Darwall, who seems uninterested in sugarcoating his observations, also discusses "the 'shock troops' of the climate industrial complex," which he identifies as nongovernmental organizations such as "Greenpeace and Friends of the Earth," and other "large foundations," as well as "the Bill McKibbens of this world."

Other Nazi parallels with climate alarmists and radical environmentalists include their efforts "to delegitimize dissent" and bully "people into silence," and suppressing arguments "not by having an argument but just making sure you don't have an argument," Darwall says.

In other words, brand skeptics as "deniers" and "anti-science" rubes so they'll shut up.

Accusing its political opponents of being Nazis is an exhausted trick of the left. Think of how many times that President Trump has been called Hitler of late. It doesn't tax the imagination greatly, though, to presume that this could be done to cover the left's own kinship with fascism.


Australian PM firm on climate change, in shades of Donald Trump

Scott Morrison has mirrored Donald Trump’s tough stand with G20 leaders in his negotiations with the Pacific Island Forum over climate change and coal — and emerged stronger as a result.

Australia refused to accept a communique that might satisfy the emotional needs of some regional leaders but would jeopardise Australia’s economic and regional security interests.

The red lines set by Australia were met and the final communique did not overstep progress made by the UN conference regarding the IPCC’s report on 1.5C warming.

The communique pulled back from mentioning coal or what actions member countries should take. Instead, leaders reaffirmed climate change as the single greatest threat to the livelihoods, security and wellbeing of the peoples of the Pacific and their commitment to the implementation of the Paris Agreement.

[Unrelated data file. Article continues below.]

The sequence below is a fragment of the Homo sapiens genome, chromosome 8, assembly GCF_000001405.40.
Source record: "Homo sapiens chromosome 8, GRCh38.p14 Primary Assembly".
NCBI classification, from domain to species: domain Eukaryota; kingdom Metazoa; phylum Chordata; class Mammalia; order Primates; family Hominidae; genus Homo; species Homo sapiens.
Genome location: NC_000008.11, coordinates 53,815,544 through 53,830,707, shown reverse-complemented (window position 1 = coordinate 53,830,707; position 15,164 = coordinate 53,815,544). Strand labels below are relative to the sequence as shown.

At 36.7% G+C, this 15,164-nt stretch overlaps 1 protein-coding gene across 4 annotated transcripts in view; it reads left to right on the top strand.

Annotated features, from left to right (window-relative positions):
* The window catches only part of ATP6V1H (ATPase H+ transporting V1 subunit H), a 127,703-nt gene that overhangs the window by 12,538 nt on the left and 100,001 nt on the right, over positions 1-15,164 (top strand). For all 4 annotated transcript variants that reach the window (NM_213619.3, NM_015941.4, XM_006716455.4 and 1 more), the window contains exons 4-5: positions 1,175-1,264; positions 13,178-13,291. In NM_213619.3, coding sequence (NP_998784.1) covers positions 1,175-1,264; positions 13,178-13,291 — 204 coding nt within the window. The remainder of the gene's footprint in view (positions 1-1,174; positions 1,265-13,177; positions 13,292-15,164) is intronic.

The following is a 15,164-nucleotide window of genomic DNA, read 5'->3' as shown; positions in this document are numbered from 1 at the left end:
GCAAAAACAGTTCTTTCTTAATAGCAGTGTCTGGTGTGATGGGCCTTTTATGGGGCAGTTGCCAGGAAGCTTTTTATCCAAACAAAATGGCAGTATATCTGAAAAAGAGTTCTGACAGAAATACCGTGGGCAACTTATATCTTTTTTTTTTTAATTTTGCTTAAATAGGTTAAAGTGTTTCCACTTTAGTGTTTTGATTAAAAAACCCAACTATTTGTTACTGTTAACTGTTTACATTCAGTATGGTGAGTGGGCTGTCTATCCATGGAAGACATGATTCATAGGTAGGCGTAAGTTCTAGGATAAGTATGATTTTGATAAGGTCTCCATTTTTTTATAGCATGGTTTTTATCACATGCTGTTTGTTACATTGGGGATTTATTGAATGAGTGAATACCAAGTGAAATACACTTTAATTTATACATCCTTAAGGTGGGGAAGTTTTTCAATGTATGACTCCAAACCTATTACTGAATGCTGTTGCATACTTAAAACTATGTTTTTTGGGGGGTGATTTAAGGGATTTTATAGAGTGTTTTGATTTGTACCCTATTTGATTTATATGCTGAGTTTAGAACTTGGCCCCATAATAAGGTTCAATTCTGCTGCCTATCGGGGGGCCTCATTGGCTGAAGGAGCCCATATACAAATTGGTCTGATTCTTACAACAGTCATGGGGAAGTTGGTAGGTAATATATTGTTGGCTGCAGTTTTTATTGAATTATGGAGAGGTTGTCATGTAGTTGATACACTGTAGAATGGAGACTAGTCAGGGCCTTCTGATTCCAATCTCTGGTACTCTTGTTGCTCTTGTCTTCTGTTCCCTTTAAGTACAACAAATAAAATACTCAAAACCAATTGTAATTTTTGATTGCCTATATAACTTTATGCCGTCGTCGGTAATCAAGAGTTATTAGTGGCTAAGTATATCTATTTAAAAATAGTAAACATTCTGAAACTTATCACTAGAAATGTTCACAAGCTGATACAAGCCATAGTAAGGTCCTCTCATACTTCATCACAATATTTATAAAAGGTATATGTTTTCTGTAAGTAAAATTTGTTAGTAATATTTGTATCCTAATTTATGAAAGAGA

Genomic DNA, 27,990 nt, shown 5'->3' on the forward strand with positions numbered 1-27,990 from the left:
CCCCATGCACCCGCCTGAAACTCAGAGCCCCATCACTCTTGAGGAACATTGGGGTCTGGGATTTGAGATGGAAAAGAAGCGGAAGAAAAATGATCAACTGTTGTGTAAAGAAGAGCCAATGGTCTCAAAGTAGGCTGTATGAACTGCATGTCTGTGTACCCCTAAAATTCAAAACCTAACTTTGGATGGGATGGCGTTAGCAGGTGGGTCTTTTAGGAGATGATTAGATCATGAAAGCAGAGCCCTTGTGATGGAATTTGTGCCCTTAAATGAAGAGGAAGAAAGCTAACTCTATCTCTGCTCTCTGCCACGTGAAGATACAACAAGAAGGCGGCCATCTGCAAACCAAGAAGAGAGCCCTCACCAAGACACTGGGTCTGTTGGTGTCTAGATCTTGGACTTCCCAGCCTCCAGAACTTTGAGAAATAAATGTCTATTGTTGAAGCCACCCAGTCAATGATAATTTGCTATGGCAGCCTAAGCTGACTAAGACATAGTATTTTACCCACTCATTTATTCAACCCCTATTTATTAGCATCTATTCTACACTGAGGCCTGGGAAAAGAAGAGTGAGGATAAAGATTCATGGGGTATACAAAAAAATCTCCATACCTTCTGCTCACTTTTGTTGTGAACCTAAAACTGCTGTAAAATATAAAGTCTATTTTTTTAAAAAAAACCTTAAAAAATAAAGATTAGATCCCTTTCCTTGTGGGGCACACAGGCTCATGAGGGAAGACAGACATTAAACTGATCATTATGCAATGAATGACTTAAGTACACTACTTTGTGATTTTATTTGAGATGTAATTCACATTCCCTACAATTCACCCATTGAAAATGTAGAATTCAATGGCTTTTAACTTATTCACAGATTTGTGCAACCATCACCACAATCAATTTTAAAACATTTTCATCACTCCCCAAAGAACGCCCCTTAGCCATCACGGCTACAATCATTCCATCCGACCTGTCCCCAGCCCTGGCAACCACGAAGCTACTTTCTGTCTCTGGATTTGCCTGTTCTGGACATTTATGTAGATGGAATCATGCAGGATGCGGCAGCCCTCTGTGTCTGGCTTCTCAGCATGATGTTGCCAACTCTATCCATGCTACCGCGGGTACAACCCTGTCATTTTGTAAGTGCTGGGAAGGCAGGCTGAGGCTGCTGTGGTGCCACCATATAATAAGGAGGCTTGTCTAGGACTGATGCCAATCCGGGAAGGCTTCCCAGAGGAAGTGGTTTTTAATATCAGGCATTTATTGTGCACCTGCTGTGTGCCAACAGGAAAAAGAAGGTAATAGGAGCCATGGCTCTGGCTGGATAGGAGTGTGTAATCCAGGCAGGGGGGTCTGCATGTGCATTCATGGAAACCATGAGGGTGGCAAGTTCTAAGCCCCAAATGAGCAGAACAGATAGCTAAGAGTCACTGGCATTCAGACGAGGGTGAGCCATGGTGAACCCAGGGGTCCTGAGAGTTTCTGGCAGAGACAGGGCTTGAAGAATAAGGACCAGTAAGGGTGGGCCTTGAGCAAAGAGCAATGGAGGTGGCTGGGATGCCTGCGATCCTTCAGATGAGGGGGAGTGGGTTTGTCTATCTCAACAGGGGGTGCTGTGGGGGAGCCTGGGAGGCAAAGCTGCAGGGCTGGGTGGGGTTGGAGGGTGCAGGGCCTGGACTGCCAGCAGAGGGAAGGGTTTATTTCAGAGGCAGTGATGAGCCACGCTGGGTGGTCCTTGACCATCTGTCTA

Leaders acknowledged the challenge for the forum would be maintaining regional solidarity in the face of more intense political engagement, which may serve to divide the forum collective.

Along with other nations, Australia is being called upon to lift its ambition on climate change action before an already agreed timetable set for next year.

Mr Morrison’s challenge is not to allow Australia’s position to be misrepresented by vested interests. Australia has a story to tell on climate change action that is at stark odds with how it is often portrayed. Last year, Australia was among the world’s top investors in renewable energy in absolute terms and the biggest on a per capita basis.

Billions of dollars have been set aside for land-based programs, which are a big new focus for the IPCC.

A telling point before the backdown of demands at the Pacific Island Forum was that leaders asked for Australia to provide details on what it actually was doing.

The understanding of some leaders had to that point been informed by media reports.

The lack of support shown by New Zealand leader Jacinda Ardern for Australia will no doubt be remembered, but is of little real consequence.

In terms of regional politics, the bigger concern is the disconnect between demands being made of Australia on fossil fuels and those of its strategic competitor, China. Australia is reducing coal use and providing cleaner alternatives for regional neighbours. But there is no meaningful demand that China cut its fossil fuel use or begin to reduce emissions until 2030.

Between January and June, China’s energy regulator has given the go-ahead to build 141 million tonnes of new annual coal production.

Chinese coal output rose 2.6 per cent in the first half of this year to 1.76 billion tonnes, and the China State Grid Corporation last month forecast that total coal-fired capacity was to grow by 25 per cent.

Given the rising stakes in the “Blue Pacific”, Mr Morrison would have been foolish to accept any invitation to accelerate Australia’s self-harm.